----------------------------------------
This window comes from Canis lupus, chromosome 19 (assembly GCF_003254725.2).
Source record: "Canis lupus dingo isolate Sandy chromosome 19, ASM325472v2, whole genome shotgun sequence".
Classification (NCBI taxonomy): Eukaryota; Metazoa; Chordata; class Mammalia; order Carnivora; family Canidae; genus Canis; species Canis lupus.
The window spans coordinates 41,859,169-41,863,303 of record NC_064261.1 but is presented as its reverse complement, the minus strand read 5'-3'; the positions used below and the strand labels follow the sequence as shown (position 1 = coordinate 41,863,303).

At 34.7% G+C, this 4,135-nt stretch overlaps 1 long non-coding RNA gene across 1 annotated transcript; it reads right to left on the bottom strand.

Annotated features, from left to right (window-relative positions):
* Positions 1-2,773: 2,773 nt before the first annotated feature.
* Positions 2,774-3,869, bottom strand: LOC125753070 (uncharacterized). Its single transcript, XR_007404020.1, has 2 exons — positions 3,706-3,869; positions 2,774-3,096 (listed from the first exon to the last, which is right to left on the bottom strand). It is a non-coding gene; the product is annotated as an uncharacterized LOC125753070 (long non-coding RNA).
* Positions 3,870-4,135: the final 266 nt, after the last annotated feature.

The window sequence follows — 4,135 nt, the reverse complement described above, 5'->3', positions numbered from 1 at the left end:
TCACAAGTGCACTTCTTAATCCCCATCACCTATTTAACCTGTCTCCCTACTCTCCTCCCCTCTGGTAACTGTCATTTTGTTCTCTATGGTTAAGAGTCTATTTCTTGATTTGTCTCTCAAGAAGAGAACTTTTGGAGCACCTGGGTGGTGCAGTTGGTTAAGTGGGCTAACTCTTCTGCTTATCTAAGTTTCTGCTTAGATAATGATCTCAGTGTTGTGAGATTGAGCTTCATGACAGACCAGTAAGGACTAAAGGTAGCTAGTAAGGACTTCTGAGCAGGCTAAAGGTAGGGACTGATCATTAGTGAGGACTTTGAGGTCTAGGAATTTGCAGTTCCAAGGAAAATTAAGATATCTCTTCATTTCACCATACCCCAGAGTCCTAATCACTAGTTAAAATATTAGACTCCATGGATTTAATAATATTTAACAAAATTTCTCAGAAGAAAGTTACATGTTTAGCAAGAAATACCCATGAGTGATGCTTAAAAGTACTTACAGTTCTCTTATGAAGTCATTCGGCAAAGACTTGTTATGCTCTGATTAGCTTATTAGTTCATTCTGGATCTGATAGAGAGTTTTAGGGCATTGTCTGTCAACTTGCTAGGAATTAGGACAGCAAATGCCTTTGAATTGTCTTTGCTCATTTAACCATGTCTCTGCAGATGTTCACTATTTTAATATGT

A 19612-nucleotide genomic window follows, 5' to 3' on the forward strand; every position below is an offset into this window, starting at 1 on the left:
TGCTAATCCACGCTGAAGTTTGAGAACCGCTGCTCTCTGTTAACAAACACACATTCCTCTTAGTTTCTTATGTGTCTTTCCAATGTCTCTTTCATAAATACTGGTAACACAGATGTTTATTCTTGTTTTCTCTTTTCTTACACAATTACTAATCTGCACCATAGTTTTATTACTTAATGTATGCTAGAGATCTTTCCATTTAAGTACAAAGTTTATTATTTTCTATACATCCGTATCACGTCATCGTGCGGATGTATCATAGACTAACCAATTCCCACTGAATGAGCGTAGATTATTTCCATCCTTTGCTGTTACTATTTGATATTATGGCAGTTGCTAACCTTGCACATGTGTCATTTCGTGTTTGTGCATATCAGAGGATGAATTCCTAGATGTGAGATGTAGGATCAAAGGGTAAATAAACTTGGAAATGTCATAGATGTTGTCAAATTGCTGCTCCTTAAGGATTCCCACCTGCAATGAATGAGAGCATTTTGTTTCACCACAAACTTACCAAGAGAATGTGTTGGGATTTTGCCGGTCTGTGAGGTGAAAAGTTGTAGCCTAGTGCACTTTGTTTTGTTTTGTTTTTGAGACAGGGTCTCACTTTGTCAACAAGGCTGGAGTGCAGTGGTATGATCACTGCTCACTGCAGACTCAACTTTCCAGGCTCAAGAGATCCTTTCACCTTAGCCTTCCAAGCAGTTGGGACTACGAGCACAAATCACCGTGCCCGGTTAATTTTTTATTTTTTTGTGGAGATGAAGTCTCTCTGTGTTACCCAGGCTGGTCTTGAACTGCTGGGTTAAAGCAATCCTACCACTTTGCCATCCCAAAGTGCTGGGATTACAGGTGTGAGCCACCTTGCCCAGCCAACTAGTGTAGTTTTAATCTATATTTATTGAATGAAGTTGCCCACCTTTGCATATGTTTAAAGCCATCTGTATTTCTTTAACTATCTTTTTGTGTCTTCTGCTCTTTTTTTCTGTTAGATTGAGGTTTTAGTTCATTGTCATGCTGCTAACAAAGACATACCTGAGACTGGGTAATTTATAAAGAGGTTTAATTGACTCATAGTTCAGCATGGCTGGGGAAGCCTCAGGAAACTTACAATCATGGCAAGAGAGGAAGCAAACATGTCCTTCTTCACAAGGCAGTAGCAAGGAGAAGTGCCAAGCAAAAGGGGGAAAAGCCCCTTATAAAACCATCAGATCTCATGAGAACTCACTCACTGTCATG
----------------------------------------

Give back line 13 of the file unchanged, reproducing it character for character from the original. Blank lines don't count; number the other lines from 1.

TGCTAATCCACGCTGAAGTTTGAGAACCGCTGCTCTCTGTTAACAAACACACATTCCTCTTAGTTTCTTATGTGTCTTTCCAATGTCTCTTTCATAAATACTGGTAACACAGATGTTTATTCTTGTTTTCTCTTTTCTTACACAATTACTAATCTGCACCATAGTTTTATTACTTAATGTATGCTAGAGATCTTTCCATTTAAGTACAAAGTTTATTATTTTCTATACATCCGTATCACGTCATCGTGCGGATGTATCATAGACTAACCAATTCCCACTGAATGAGCGTAGATTATTTCCATCCTTTGCTGTTACTATTTGATATTATGGCAGTTGCTAACCTTGCACATGTGTCATTTCGTGTTTGTGCATATCAGAGGATGAATTCCTAGATGTGAGATGTAGGATCAAAGGGTAAATAAACTTGGAAATGTCATAGATGTTGTCAAATTGCTGCTCCTTAAGGATTCCCACCTGCAATGAATGAGAGCATTTTGTTTCACCACAAACTTACCAAGAGAATGTGTTGGGATTTTGCCGGTCTGTGAGGTGAAAAGTTGTAGCCTAGTGCACTTTGTTTTGTTTTGTTTTTGAGACAGGGTCTCACTTTGTCAACAAGGCTGGAGTGCAGTGGTATGATCACTGCTCACTGCAGACTCAACTTTCCAGGCTCAAGAGATCCTTTCACCTTAGCCTTCCAAGCAGTTGGGACTACGAGCACAAATCACCGTGCCCGGTTAATTTTTTATTTTTTTGTGGAGATGAAGTCTCTCTGTGTTACCCAGGCTGGTCTTGAACTGCTGGGTTAAAGCAATCCTACCACTTTGCCATCCCAAAGTGCTGGGATTACAGGTGTGAGCCACCTTGCCCAGCCAACTAGTGTAGTTTTAATCTATATTTATTGAATGAAGTTGCCCACCTTTGCATATGTTTAAAGCCATCTGTATTTCTTTAACTATCTTTTTGTGTCTTCTGCTCTTTTTTTCTGTTAGATTGAGGTTTTAGTTCATTGTCATGCTGCTAACAAAGACATACCTGAGACTGGGTAATTTATAAAGAGGTTTAATTGACTCATAGTTCAGCATGGCTGGGGAAGCCTCAGGAAACTTACAATCATGGCAAGAGAGGAAGCAAACATGTCCTTCTTCACAAGGCAGTAGCAAGGAGAAGTGCCAAGCAAAAGGGGGAAAAGCCCCTTATAAAACCATCAGATCTCATGAGAACTCACTCACTGTCATG